In a sparsely filled room on a rainy night in Orlando, I saw the future of rock ‘n roll.
The Drowning Men brought their unique style of rock to The Social and absolutely blew away the energetic, yet small crowd. For those of you who don’t know the music of The Drowning Men, you’re missing something special. I’d characterize them as a cross between Arcade Fire and Pink Floyd, but I’m sure everyone else in attendance could come up with different comparisons. Bottom line: they’re unique, they’re creative. they’re interesting, they’re provocative, and they’re pretty damn good!
The band does things their own way, from their look, their arrangements and their sound, and it’s a method that works exceptionally well. The first impression you’ll get from the quintet covered in tattoos and facial hair is of a group of longshoremen or bikers, but then they start to play… Pure majesty.
They exploded onto the stage with a rich versions of “More Than This” and “Caroline You’re A Mess,” both off of their critically acclaimed 2011 re-release of Beheading of the Songbird – a fantastic album that dominated the night’s set list. It was apparent quite early that this group fits together exceptionally well.
Nato Bardeen and his distinctive voice are the focal point, but the band is comprised of five equally talented musicians. Drummer, Rory Dolan is the driving force that powers the band throughout all of the songs, and he’s joined by the very talented James Smith on guitar, Gabriel Messier on an old-school organ and Todd Eisenkerch on bass and keyboards. Over the course of the night, we also get to see the talented Bardeen trading off instruments, from his magnificent Gretsch guitar, to a melodica, a mandolin and the keyboard.
After the show, Smith acknowledged that the band got a little flexible with their set list, and the next three songs featured cuts off of their upcoming release All of the Unknown. Messier provided a nice lead-in into “I am the Beggar Man” the first of the three and carried the song, along with the steady driving beat from Dolan. Bardeen’s fantastic vocals on this one are reminiscent of Coldplay’s Chris Martin.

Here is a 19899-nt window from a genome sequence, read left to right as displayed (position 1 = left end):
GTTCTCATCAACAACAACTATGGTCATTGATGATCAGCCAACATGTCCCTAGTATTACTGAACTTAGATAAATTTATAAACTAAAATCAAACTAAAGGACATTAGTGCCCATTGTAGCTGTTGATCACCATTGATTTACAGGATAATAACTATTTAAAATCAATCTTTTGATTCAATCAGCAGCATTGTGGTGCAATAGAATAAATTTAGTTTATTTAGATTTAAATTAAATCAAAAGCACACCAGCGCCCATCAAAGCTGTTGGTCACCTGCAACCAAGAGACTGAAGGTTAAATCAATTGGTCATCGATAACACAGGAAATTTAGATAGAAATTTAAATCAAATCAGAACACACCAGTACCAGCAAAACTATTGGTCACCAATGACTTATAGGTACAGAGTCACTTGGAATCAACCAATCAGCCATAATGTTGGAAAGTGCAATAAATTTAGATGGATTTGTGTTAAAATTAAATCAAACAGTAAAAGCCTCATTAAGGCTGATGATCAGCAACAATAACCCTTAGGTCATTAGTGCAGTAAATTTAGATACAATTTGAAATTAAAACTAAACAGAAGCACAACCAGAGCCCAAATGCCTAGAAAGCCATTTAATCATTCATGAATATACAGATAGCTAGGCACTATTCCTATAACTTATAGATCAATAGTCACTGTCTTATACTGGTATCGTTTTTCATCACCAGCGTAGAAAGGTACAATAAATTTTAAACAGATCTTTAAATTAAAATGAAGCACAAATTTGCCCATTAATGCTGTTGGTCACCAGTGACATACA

Bardeen then took a seat at the keyboards for the interesting “Bored In a Belly,” which starts off with a bit of a carnival fun. It’s a new sound for The Drowning Men, but again an excellent tune. They wrapped up thier sojourn into All of the Unknown with the mandolin driven “Lost in a Lullaby” which has the potential to become an anthem for the band.
The remainder of the set was a nice diverse mix of the old and new, with the highlight being a great version of “Courageous Son.” It’s a consummate rock song that came together perfectly on this night. Bardeen sitting at the keys and Messier on the organ got it off to a rollicking start, then the rest of the crew took over, featuring some of Smith’s best work with his Fender Telecaster. The frenzied foot-stomping finish is damn near perfect in a song that I’d describe as beautifully chaotic.
For their closing song, it was their biggest hit “Rita,” which had the band still passionately pouring it out on stage. It’s an addictive tune that had the crowd dancing and singing along. An excellent end to a great set (see the full setlist below)
I suspect the next time I have a chance to see these guys, it’s going to be in a much larger, more crowded venue, but that’s okay for me: losing a bit of that intimacy means good news for the future of rock ‘n roll.
More Than This
Caroline You’re A mess
I Am The Beggar Man
Bored in a Belly
Lost in a Lullaby
Michelle is Getting Old